New Zealand. What can be said that hasn’t been said already? Instead of a long monologue of travel brochure proportions below is the abridged version of why we flock here on mass:

  • amazing scenery
  • world-class riding 
  • friendly people
  • no dangerous animals
  • easy access across the ditch 
  • they speak English

As if that isn’t enough, the New Zealand Tourism Board has made that decision even easier by mapping out and grading their ‘23 Great Rides’ around the country.

This issue we are taking it back to the roots of the 23 Great Rides initiative - back to where it all began. An unused rail corridor that stretches from Clyde to Middlemarch has become the perfect 152km playground for cyclists. Packed with scenery and laid-back charm that only NZ can provide, this trail attracts people from around the world. From humble beginnings, the Otago Central Rail Trail has grown to the point that 15,000+ riders tackle its length every year. Add to this the partial uses and the number gets up to around 60,000 - not bad for a disused rail line.

This ride is all about the scenery, people, coffee and beer. Aptly nicknamed the ‘Ale Trail’ – a refreshment stop is never far from hand. This is the trail to give the less experienced and more timid a chance to taste the freedom that comes from riding your bike without the fear of rough trails, big climbs and having to share the experience with cars. Without further ado I present to you the Otago Central Rail Trail.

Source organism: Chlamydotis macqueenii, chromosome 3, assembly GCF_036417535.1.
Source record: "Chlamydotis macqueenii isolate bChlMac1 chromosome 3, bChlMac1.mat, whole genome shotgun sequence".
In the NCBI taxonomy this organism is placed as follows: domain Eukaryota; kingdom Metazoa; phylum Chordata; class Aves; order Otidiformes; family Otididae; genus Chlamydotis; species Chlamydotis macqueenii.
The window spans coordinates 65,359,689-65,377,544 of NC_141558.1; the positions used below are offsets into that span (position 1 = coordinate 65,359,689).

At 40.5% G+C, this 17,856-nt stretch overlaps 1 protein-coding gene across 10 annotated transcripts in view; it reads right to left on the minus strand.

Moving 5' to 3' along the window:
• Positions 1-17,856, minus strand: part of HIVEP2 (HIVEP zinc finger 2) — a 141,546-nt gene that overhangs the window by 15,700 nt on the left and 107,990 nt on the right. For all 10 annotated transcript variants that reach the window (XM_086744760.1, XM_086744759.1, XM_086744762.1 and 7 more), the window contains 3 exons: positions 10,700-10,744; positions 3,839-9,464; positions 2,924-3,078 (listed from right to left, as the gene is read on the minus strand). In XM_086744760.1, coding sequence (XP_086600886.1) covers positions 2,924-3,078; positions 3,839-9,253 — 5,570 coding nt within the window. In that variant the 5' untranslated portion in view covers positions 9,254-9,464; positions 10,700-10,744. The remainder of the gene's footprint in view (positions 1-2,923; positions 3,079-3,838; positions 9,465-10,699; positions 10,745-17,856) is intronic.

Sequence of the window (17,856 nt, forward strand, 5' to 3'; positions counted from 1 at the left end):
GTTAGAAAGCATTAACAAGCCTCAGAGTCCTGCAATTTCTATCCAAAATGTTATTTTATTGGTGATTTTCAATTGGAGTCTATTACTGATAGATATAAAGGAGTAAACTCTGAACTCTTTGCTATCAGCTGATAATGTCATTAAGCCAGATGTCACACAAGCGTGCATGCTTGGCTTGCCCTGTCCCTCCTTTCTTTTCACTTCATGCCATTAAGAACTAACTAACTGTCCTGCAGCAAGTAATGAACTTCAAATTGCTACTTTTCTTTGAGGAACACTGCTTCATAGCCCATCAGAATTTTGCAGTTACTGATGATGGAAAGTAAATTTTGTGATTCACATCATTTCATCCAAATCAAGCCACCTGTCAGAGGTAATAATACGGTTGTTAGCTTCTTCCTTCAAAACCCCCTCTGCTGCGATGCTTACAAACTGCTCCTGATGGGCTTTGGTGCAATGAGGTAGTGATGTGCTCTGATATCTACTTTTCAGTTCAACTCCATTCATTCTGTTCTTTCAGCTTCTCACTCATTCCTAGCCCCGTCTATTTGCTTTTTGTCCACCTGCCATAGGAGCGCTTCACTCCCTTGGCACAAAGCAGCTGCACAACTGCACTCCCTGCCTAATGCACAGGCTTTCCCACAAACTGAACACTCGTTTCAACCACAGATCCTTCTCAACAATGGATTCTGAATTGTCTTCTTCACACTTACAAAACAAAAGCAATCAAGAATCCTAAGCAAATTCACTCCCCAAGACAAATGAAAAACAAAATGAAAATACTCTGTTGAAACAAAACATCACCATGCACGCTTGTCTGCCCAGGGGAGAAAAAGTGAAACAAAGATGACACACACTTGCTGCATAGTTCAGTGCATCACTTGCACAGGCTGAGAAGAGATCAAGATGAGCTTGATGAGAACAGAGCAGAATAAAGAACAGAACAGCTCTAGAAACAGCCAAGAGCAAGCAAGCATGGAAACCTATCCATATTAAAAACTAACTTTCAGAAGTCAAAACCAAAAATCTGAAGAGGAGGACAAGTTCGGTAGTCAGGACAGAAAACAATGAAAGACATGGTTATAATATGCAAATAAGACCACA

Located in the heart of the scenic South Island, the vast Central Otago region lies between coastal Dunedin and the iconic Southern Alps.

With the discovery of gold in the mid 1800s, the region exploded in activity with people coming from all over the world to stake their claim. Rough, rugged terrain made getting supplies in and out an arduous and taxing affair - with both the roads and vehicles degrading quickly under heavy use. A more reliable link between the coast and the goldfields was needed; the railway was born from this necessity. 15 years in the making, brains and brawn cut the railway through the landscape with multiple tunnels and viaducts, greatly improving the time and cost involved in getting things to where they needed to go. The end of the gold rush, coupled with better roads and vehicles over the next century, saw the official closure of the railway in 1990.

The corridor was repurposed for use by cyclists, walkers and horse riders. In a strange twist of fate it’s once again bringing people to the region. Like a phoenix from the ashes, the region finds itself back in prosperity - this time through tourism rather than gold.